Global poverty and foreign aid

Despite various myths about global poverty and foreign aid, evidence supports the claim that foreign aid works well in the fight against poverty.

According to the Gates Foundation, there are currently more than one billion people worldwide living in extreme poverty. Foreign aid (when one country donates a portion of their resources to another) aims to lower that number.

However, many people subscribe to the belief that foreign aid is ineffective. They argue that corruption prevents resources from reaching the people who need it most. In addition, they assume that countries who receive foreign aid will grow to depend on it too much.

The Millennium Development Goals

Thankfully, the data suggests otherwise. The relationship between foreign aid and global poverty is a positive, effective one.

Perhaps some of the strongest examples of the effectiveness of foreign aid are the Millennium Development Goals.

These goals, proposed by the United Nations and ratified by all countries across the globe, aimed to:

  • reduce poverty, hunger and child mortality;
  • achieve universal primary education, gender equality and environmental sustainability;
  • improve both overall health by fighting treatable diseases;
  • and act as a global partnership for development.

“The MDGs helped to lift more than one billion people out of extreme poverty, to make inroads against hunger, to enable more girls to attend school than ever before and to protect our planet. They generated new and innovative partnerships, galvanized public opinion and showed the immense value of setting ambitious goals,” stated Ban Ki-moon, Secretary General of the United Nations, in the project’s 2015 annual report.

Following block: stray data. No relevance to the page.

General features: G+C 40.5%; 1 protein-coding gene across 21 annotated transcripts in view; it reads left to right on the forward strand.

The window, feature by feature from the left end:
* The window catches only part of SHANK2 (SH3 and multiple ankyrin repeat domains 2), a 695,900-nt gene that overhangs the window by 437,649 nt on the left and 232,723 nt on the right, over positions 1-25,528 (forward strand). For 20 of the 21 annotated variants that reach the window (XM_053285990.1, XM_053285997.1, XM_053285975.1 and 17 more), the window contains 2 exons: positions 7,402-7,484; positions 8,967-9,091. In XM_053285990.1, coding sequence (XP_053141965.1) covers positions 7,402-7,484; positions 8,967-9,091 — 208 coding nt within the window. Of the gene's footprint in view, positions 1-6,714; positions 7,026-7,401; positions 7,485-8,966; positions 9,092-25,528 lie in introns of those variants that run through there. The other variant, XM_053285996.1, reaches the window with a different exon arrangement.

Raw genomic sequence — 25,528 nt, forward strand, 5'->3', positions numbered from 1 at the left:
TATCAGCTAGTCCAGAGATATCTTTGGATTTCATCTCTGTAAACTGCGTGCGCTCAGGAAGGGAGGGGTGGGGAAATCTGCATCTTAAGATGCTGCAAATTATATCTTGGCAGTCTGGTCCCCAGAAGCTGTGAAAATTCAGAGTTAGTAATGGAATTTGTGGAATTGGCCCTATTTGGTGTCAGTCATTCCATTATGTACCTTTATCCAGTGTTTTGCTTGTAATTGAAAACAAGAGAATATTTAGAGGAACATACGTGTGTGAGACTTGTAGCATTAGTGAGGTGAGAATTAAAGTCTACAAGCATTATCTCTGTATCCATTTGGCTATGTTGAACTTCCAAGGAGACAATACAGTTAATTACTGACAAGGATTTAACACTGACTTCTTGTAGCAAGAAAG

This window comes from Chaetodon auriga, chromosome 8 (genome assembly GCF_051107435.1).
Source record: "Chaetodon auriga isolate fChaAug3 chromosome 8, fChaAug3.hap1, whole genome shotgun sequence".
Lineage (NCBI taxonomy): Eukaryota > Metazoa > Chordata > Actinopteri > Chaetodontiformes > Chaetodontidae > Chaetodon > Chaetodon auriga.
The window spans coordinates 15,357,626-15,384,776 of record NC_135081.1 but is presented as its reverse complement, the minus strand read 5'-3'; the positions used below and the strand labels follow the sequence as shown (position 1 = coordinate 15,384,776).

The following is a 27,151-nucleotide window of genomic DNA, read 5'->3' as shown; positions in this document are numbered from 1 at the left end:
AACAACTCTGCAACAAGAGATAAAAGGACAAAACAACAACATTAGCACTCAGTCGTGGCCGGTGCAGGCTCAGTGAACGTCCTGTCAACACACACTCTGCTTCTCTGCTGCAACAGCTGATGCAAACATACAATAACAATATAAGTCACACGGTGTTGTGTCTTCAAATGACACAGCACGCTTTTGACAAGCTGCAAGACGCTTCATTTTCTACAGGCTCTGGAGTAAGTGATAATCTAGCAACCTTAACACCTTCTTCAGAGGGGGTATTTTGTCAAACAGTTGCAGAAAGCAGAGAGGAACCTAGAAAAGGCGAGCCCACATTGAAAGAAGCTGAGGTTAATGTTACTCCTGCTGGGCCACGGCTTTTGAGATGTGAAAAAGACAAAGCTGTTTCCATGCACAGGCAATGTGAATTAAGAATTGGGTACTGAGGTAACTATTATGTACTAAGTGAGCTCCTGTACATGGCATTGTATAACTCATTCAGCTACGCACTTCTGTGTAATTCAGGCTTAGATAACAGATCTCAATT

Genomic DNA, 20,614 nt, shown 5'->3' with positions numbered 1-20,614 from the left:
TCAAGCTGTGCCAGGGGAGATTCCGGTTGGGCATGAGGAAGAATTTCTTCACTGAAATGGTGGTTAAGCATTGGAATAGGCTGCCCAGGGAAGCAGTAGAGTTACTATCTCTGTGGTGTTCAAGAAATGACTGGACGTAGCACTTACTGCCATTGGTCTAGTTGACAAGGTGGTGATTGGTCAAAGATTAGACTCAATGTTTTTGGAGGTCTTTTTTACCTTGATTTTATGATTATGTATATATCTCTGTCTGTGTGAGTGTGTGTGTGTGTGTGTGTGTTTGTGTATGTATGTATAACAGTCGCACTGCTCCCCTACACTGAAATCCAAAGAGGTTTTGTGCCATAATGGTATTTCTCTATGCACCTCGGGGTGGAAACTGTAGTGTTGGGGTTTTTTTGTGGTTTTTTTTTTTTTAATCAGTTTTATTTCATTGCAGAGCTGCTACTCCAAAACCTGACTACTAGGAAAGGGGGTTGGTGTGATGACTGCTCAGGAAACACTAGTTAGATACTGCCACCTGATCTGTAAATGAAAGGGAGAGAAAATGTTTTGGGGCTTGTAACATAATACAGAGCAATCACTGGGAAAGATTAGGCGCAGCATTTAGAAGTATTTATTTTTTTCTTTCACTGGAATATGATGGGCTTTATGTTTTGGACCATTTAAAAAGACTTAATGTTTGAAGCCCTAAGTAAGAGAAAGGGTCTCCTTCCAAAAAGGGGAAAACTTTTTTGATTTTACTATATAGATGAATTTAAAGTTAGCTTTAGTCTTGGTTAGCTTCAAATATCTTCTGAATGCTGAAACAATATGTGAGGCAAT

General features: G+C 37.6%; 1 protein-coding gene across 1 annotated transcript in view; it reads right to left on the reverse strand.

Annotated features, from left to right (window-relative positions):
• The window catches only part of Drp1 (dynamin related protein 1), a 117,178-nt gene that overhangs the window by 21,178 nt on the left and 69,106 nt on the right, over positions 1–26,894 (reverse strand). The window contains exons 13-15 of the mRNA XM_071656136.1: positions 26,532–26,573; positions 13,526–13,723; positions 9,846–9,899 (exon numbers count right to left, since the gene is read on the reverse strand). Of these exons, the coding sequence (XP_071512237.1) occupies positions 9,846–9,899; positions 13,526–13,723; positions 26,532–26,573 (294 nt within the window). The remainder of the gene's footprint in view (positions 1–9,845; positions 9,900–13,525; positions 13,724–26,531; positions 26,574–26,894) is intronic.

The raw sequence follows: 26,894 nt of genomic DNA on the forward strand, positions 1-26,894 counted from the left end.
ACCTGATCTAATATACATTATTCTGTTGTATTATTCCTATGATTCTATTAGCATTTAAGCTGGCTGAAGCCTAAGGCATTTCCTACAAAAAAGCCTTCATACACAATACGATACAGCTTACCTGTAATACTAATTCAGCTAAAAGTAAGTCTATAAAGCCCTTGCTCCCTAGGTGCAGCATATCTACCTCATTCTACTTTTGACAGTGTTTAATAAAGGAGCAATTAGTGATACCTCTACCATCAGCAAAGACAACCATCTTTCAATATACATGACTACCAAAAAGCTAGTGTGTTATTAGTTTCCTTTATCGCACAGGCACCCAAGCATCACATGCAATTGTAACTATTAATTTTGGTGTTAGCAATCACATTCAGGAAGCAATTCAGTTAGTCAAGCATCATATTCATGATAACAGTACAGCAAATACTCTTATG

After the success of the MDGs, the U.N. introduced a set of followup goals in 2015. These new initiatives were called the Sustainable Development Goals and have a deadline set at 2030.

Global Food Security Act

In 2010, the United States shifted the focus of its foreign aid spending to small farmers across the globe through initiatives such as Feed the Future. The Global Food Security Act aims to build off of the Feed the Future Initiative by expanding investments in small farmers.

The hope is that these investments would aid families (especially women and children) lift themselves out of poverty. In addition, they would also simultaneously provide families access to cheap, nutritious food.

During an interview with Grist, Raj Shah, head of USAID, said that thanks to Feed the Future, they “are starting to see a rapid reduction in rural poverty, in the percentage of children who are stunted, and in the total number of people that don’t get 2,100 calories a day. Those are rough indicators of a large-scale transformation starting to occur.”

Domestic Benefits from Global Contributions

Despite strides made towards ending global poverty, less than 1% of the U.S. federal budget goes toward foreign aid.

In terms of foreign aid, nations can and should do more to help the world’s poor. Moral obligations aside, lifting people out of poverty also provides new economic markets for the U.S. and reduces national security risks.

Sabrina Santos